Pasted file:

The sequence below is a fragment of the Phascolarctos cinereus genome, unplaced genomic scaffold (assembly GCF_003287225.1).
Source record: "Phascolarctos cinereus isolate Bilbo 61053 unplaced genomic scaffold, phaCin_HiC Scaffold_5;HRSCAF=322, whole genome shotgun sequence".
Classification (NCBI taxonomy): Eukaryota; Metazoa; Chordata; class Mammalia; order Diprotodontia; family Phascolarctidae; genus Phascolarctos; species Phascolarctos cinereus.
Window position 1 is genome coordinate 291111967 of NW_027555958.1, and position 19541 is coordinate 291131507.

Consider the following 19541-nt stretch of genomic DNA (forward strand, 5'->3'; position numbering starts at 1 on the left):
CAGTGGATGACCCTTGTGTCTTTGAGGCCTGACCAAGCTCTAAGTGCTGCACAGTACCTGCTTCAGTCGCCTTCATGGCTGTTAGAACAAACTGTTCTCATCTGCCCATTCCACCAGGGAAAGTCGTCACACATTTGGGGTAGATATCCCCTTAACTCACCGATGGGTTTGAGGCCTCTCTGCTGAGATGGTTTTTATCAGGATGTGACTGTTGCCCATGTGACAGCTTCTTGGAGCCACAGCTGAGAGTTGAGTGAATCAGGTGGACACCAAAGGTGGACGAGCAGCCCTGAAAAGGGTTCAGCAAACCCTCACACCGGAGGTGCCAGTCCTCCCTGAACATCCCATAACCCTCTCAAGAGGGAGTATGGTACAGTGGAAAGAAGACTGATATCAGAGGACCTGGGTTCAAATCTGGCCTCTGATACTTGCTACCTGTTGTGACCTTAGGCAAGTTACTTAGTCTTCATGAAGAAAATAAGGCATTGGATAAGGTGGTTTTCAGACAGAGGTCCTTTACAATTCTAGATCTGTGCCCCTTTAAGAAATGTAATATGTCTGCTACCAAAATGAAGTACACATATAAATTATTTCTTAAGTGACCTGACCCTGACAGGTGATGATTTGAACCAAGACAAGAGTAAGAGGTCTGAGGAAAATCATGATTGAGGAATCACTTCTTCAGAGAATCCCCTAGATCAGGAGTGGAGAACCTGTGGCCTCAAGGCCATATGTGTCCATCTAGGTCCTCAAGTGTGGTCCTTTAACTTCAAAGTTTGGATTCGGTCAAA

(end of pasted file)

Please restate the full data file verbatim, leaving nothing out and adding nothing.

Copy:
The sequence below is a fragment of the Phascolarctos cinereus genome, unplaced genomic scaffold (assembly GCF_003287225.1).
Source record: "Phascolarctos cinereus isolate Bilbo 61053 unplaced genomic scaffold, phaCin_HiC Scaffold_5;HRSCAF=322, whole genome shotgun sequence".
Classification (NCBI taxonomy): Eukaryota; Metazoa; Chordata; class Mammalia; order Diprotodontia; family Phascolarctidae; genus Phascolarctos; species Phascolarctos cinereus.
Window position 1 is genome coordinate 291111967 of NW_027555958.1, and position 19541 is coordinate 291131507.

Consider the following 19541-nt stretch of genomic DNA (forward strand, 5'->3'; position numbering starts at 1 on the left):
CAGTGGATGACCCTTGTGTCTTTGAGGCCTGACCAAGCTCTAAGTGCTGCACAGTACCTGCTTCAGTCGCCTTCATGGCTGTTAGAACAAACTGTTCTCATCTGCCCATTCCACCAGGGAAAGTCGTCACACATTTGGGGTAGATATCCCCTTAACTCACCGATGGGTTTGAGGCCTCTCTGCTGAGATGGTTTTTATCAGGATGTGACTGTTGCCCATGTGACAGCTTCTTGGAGCCACAGCTGAGAGTTGAGTGAATCAGGTGGACACCAAAGGTGGACGAGCAGCCCTGAAAAGGGTTCAGCAAACCCTCACACCGGAGGTGCCAGTCCTCCCTGAACATCCCATAACCCTCTCAAGAGGGAGTATGGTACAGTGGAAAGAAGACTGATATCAGAGGACCTGGGTTCAAATCTGGCCTCTGATACTTGCTACCTGTTGTGACCTTAGGCAAGTTACTTAGTCTTCATGAAGAAAATAAGGCATTGGATAAGGTGGTTTTCAGACAGAGGTCCTTTACAATTCTAGATCTGTGCCCCTTTAAGAAATGTAATATGTCTGCTACCAAAATGAAGTACACATATAAATTATTTCTTAAGTGACCTGACCCTGACAGGTGATGATTTGAACCAAGACAAGAGTAAGAGGTCTGAGGAAAATCATGATTGAGGAATCACTTCTTCAGAGAATCCCCTAGATCAGGAGTGGAGAACCTGTGGCCTCAAGGCCATATGTGTCCATCTAGGTCCTCAAGTGTGGTCCTTTAACTTCAAAGTTTGGATTCGGTCAAA